‘Divers other Pavans, Galiards, and Almands’
67
Essex’s fondness for his country house at Wanstead in Epping Forest;
John Ward pointed out that the tune was often quoted in contrapuntal
compositions.
21
‘Captaine Digorie Piper his Galiard’
‘Piper’ is strikingly similar to ‘Essex’, and was occasionally confused
with it at the time. They are both in Tone 2 with phrygian leanings, they
both consist of three eight-bar strains, and they start with arching
phrases that rise in arpeggios and then fall by step to a dominant chord
on the first beat of b. 4. Yet if ‘Piper’ is a portrait of the notorious Captain
Digorie Piper (1559–90) of The Sweepstake who narrowly escaped pun-
ishment for piracy in 1586, he was a more sombre character than the Earl
of Essex.
22
The piece demands a slower tempo, there is a noticeable
absence of jaunty cross-rhythms, and the potentially lively figure in the
third strain is made more subdued by the absence of the bass in the first
four bars. Of course, this may just be because the song version, ‘If my
complaints could passions move’, was written first. The text makes good
sense as a poem and fits the tune well, though there are signs that at least
the lower vocal parts of the part-song version were added later: their
underlay is often awkward, and Dowland had to fudge the imitative entry
in b. 2 of the tenor part. The evidence of the sources is not conclusive:
Dowland may have composed the solo lute version by the time Piper died
in 1590, since Matthew Holmes copied it into GB-Cu, MS Dd.2.11, f. 53
in the early 1590s, while the song is in The First Booke of 1597.
23
‘M. Henry Noel his Galiard’
Like ‘Essex’ and ‘Piper’, ‘Noel’ also exists as a lute solo and a song as well
as the Lachrimae consort setting. The lute solo, entitled ‘Mignarde’ or
‘Mignarda’, is in GB-Cu, MS Dd.2.11, f. 77,
24
which means it was in cir-
culation in the early 1590s, while the song, ‘Shall I strive with wordes to
move’, only appeared in A Pilgrimes Solace of 1612. This suggests it was
originally written as an instrumental galliard rather than a song, and this
is borne out by the fact that, like ‘Flow my teares’, ‘Shall I strive with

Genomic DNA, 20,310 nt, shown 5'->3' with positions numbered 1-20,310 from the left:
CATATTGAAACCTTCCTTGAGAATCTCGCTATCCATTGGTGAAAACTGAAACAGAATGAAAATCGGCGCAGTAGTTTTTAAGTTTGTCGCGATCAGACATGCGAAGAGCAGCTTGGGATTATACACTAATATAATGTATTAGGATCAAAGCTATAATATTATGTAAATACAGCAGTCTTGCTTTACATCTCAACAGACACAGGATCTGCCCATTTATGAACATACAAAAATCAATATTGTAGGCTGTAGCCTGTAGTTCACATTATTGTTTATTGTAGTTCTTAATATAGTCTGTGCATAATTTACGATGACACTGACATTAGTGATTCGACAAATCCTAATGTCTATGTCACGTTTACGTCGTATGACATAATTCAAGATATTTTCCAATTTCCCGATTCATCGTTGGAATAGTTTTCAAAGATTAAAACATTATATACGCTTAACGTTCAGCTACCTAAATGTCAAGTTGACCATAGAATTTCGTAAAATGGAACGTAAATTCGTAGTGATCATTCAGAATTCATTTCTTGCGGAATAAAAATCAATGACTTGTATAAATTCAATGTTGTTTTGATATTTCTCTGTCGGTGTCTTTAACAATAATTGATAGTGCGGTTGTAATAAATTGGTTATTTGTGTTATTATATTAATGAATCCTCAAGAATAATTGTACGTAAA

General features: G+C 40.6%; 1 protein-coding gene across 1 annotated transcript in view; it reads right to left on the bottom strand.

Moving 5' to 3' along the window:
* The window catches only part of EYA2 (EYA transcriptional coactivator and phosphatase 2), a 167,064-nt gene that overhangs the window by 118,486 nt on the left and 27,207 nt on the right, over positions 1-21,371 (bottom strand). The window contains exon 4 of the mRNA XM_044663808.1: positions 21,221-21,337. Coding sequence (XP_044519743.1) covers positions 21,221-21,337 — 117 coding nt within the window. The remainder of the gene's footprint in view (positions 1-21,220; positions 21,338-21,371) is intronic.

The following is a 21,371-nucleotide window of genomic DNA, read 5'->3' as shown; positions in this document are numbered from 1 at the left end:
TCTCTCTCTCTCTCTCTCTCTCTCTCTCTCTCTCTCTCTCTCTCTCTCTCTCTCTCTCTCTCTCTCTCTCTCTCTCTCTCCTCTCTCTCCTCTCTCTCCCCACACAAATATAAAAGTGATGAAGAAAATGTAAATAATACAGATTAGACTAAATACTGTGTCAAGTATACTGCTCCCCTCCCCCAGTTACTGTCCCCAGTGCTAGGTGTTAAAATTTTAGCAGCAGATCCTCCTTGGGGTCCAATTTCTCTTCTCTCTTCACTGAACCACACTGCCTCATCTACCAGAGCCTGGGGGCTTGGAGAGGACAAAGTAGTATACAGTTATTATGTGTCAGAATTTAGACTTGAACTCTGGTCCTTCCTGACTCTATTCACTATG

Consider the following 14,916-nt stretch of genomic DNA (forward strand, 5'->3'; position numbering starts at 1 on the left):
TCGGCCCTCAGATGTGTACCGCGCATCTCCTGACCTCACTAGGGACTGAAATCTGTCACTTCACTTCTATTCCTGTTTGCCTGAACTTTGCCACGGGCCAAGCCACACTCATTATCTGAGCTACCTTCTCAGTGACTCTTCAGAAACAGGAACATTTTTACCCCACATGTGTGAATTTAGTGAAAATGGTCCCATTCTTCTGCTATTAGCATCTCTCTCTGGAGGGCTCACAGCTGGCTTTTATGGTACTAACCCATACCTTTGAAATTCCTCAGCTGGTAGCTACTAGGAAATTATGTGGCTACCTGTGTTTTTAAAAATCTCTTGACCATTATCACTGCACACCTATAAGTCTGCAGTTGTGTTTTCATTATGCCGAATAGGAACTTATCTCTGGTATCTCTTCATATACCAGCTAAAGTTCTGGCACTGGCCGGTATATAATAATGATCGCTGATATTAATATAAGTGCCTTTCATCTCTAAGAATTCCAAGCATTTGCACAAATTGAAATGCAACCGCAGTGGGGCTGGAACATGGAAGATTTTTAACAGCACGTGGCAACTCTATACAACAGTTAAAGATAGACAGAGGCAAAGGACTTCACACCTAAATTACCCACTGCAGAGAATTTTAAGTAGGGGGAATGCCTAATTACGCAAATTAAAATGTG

wordes to move’ has no metrical regularity, and some of the accentuation
of the words is, for Dowland, surprisingly clumsy.
25
The title ‘Mignarde’,
Dowland: Lachrimae (1604)
68
a French-derived word meaning ‘delicate’, ‘pretty’ or ‘mincing’, is apt for
a graceful piece similar in mood to ‘Piper’; Arbeau used the word
‘mignardez’, ‘delicately’, ‘prettily’ or ‘mincingly’ to describe an espe-
cially graceful way of executing the five steps of the galliard.
26
Dowland
probably changed its title in Lachrimae to commemorate his friend and
patron, the courtier Henry Noel, who died in February 1597.
27
‘Sir John Souch his Galiard’
‘Souch’, by contrast, probably started life as the song ‘My thoughts are
wingd with hopes’ in The First Booke. The poem is in regular iambic
pentameters, and was clearly not written to fit the music, since it circu-
lated independently of the song and has been attributed to John Lyly,
George earl of Cumberland and Walter Ralegh, among others. Diana
Poulton pointed out that the melody seems to be a response to the first
verse – the words ‘mount’, ‘moone’ and ‘the heavens’ are set to high
notes – and Anthony Munday wrote verses published in 1584 to fit the
vocal form of the melody.
28
The earliest source of the instrumental
version of the melody, which is more decorated than the song in the
second and third strains, seems to be an untitled lute solo in GB-Cu, Dd.
5.78.3, dating from the 1590s; the dedication to Sir John Souch or Zouch
of Codnor Castle in Derbyshire is only found in Lachrimae.
29
The galliard is of interest for its connections with ‘Antiquae’. It is
in Tone 3, it has essentially the same harmonic pattern as the pavan,
with phrygian cadences in bb. 3–4, 15–16 and 19–20 and a prominent
turn into C major at the beginning of the second strain, and the
melody includes the tetrachord C–B–A–G
¡
a number of times. John
Ward has also pointed out that it belongs to a family of English galli-
ards that begin in a similar way, including Daniel Bacheler’s song ‘To
plead my faith’, Dowland’s ‘Queen Elizabeth’s Galliard’, and a
popular galliard by the court wind player James Harding, as well as
‘Hoby’ in Lachrimae.
30
‘M. Giles Hobies his Galiard’
In fact, ‘Hoby’ is virtually a parody of James Harding’s galliard: the
two pieces have similar harmonic patterns, and there are a number
‘Divers other Pavans, Galiards, and Almands’
69
of significant melodic details in common, such as the passage of
cross-rhythms at the beginning of the second strain, and the synco-
pated rising pattern at the end of Harding’s second strain, which
Dowland placed at the end of his third strain (see Ex. 5.2). Perhaps
Dowland was just returning the compliment, for James Harding may
have written his galliard to be paired with ‘Lachrimae’. The two pieces
are found together a number of times, including Byrd’s keyboard